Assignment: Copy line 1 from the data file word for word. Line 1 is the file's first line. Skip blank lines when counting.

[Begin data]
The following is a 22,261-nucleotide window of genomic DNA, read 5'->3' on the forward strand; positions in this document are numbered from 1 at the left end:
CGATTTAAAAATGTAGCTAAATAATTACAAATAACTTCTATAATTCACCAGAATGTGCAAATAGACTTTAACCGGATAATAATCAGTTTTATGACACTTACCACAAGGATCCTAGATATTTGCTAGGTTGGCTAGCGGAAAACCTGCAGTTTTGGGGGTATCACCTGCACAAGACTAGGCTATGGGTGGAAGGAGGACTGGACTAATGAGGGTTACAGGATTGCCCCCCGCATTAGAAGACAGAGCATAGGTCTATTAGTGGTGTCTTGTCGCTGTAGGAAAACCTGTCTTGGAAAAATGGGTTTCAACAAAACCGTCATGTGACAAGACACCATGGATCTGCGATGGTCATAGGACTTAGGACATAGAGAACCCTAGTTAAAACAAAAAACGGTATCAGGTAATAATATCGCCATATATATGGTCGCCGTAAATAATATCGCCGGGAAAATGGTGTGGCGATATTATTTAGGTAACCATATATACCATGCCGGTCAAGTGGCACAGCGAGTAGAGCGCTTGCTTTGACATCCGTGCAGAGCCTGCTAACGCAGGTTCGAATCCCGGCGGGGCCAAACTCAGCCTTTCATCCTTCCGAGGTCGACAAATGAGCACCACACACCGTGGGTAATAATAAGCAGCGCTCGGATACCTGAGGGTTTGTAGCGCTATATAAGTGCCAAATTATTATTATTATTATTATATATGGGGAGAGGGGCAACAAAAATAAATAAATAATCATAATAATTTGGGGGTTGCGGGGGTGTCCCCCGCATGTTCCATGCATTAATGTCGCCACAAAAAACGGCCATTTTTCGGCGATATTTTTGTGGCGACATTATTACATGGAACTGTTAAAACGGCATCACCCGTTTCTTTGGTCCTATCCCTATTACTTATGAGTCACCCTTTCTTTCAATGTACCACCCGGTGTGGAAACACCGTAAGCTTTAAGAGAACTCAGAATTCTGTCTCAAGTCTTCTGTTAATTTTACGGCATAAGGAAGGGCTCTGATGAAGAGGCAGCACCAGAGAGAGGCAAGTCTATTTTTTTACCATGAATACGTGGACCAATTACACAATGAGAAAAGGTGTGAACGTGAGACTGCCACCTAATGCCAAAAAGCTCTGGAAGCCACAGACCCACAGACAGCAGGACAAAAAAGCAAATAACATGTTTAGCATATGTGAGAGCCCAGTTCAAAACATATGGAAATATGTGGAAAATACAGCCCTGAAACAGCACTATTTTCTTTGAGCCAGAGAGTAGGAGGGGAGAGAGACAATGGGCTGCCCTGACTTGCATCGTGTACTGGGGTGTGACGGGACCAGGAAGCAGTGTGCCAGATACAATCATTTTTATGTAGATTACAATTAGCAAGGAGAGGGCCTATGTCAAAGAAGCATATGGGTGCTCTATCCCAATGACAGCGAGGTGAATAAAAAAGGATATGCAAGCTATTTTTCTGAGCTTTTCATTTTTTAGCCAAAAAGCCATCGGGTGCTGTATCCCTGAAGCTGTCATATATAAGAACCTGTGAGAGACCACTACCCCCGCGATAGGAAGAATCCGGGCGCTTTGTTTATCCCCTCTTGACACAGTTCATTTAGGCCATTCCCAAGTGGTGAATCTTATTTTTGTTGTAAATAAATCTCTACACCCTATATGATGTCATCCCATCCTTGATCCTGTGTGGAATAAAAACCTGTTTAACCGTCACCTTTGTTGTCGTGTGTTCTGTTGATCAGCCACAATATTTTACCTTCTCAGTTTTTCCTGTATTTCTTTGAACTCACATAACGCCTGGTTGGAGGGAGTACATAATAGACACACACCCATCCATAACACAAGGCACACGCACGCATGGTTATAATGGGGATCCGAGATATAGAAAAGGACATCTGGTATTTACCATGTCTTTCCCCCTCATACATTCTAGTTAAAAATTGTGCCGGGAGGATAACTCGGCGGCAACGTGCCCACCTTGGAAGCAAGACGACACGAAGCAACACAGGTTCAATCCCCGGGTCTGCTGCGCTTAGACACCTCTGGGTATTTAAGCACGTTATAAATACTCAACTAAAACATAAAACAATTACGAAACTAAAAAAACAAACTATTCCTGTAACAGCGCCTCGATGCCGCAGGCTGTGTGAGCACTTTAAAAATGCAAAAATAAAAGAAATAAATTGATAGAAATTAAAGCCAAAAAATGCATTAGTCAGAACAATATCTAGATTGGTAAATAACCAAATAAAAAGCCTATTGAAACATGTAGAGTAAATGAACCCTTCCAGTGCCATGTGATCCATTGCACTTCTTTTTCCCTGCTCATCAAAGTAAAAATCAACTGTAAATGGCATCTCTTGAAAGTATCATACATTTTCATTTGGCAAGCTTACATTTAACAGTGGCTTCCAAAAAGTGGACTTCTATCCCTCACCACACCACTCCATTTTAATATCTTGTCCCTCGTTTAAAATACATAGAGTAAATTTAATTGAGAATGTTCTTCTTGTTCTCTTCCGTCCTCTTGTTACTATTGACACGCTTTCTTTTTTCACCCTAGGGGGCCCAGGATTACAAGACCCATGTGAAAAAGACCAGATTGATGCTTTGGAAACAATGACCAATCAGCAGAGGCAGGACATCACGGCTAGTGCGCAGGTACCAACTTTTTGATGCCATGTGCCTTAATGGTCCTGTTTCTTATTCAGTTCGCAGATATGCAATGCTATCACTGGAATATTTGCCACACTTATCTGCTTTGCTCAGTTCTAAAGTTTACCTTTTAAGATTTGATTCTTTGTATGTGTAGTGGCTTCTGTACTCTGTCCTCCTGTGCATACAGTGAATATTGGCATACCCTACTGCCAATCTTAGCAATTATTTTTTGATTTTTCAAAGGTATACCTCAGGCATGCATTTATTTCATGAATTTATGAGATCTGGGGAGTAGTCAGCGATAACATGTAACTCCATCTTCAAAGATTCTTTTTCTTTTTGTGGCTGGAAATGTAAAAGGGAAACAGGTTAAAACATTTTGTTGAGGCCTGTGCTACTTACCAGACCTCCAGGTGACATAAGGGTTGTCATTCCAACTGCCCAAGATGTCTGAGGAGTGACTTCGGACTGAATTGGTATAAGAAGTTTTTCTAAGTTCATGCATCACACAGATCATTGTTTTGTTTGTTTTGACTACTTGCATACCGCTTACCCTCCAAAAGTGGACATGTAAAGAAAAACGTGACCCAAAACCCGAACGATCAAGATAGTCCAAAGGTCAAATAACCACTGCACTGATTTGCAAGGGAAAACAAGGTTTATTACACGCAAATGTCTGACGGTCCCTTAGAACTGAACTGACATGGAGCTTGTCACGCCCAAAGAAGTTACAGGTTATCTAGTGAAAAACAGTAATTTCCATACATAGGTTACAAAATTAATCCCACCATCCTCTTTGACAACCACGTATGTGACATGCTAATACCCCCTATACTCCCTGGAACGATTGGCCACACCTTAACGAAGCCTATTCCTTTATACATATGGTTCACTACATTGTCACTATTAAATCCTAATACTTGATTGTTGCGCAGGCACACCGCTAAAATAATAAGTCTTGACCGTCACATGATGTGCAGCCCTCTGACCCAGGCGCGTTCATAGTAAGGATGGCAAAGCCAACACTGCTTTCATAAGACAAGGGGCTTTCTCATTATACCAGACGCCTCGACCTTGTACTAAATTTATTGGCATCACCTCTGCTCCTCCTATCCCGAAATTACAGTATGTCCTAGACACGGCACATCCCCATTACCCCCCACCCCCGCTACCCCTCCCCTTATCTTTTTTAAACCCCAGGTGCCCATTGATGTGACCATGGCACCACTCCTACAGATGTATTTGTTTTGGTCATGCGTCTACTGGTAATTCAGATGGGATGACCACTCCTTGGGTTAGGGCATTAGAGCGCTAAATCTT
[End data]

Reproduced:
The following is a 22,261-nucleotide window of genomic DNA, read 5'->3' on the forward strand; positions in this document are numbered from 1 at the left end: